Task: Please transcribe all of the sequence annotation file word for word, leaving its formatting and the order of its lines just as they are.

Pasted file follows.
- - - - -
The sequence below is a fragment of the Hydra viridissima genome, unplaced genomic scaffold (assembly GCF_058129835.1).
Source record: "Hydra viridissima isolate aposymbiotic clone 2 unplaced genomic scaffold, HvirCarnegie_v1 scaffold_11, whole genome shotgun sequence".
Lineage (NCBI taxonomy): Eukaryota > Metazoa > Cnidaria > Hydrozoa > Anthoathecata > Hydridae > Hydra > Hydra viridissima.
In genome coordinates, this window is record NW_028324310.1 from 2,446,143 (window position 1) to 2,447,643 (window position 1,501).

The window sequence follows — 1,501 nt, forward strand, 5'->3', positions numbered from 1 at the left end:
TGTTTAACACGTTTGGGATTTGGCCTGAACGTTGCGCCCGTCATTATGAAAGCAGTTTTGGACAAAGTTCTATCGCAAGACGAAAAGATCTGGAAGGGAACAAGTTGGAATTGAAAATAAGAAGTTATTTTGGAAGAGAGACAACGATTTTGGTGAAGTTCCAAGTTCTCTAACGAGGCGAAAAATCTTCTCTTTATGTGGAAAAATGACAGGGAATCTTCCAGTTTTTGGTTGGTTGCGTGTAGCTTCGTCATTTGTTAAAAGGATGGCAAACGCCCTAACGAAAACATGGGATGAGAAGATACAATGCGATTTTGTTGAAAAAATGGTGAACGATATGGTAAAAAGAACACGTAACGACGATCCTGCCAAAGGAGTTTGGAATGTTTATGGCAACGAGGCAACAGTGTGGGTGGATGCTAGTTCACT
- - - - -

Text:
The sequence below is a fragment of the Hydra viridissima genome, unplaced genomic scaffold (assembly GCF_058129835.1).
Source record: "Hydra viridissima isolate aposymbiotic clone 2 unplaced genomic scaffold, HvirCarnegie_v1 scaffold_11, whole genome shotgun sequence".
Lineage (NCBI taxonomy): Eukaryota > Metazoa > Cnidaria > Hydrozoa > Anthoathecata > Hydridae > Hydra > Hydra viridissima.
In genome coordinates, this window is record NW_028324310.1 from 2,446,143 (window position 1) to 2,447,643 (window position 1,501).

The window sequence follows — 1,501 nt, forward strand, 5'->3', positions numbered from 1 at the left end:
TGTTTAACACGTTTGGGATTTGGCCTGAACGTTGCGCCCGTCATTATGAAAGCAGTTTTGGACAAAGTTCTATCGCAAGACGAAAAGATCTGGAAGGGAACAAGTTGGAATTGAAAATAAGAAGTTATTTTGGAAGAGAGACAACGATTTTGGTGAAGTTCCAAGTTCTCTAACGAGGCGAAAAATCTTCTCTTTATGTGGAAAAATGACAGGGAATCTTCCAGTTTTTGGTTGGTTGCGTGTAGCTTCGTCATTTGTTAAAAGGATGGCAAACGCCCTAACGAAAACATGGGATGAGAAGATACAATGCGATTTTGTTGAAAAAATGGTGAACGATATGGTAAAAAGAACACGTAACGACGATCCTGCCAAAGGAGTTTGGAATGTTTATGGCAACGAGGCAACAGTGTGGGTGGATGCTAGTTCACT